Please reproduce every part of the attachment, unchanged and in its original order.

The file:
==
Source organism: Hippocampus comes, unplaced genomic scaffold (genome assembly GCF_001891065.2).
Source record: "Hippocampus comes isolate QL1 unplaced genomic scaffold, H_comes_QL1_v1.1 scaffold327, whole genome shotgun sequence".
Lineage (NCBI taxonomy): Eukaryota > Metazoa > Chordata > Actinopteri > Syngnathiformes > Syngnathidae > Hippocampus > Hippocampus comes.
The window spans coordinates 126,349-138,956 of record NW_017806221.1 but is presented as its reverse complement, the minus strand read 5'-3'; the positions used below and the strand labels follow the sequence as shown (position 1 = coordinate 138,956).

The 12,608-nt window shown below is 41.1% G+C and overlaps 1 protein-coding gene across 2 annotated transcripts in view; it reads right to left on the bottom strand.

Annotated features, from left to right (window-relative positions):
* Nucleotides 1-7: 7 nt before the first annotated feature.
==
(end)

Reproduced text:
Source organism: Hippocampus comes, unplaced genomic scaffold (genome assembly GCF_001891065.2).
Source record: "Hippocampus comes isolate QL1 unplaced genomic scaffold, H_comes_QL1_v1.1 scaffold327, whole genome shotgun sequence".
Lineage (NCBI taxonomy): Eukaryota > Metazoa > Chordata > Actinopteri > Syngnathiformes > Syngnathidae > Hippocampus > Hippocampus comes.
The window spans coordinates 126,349-138,956 of record NW_017806221.1 but is presented as its reverse complement, the minus strand read 5'-3'; the positions used below and the strand labels follow the sequence as shown (position 1 = coordinate 138,956).

The 12,608-nt window shown below is 41.1% G+C and overlaps 1 protein-coding gene across 2 annotated transcripts in view; it reads right to left on the bottom strand.

Annotated features, from left to right (window-relative positions):
* Nucleotides 1-7: 7 nt before the first annotated feature.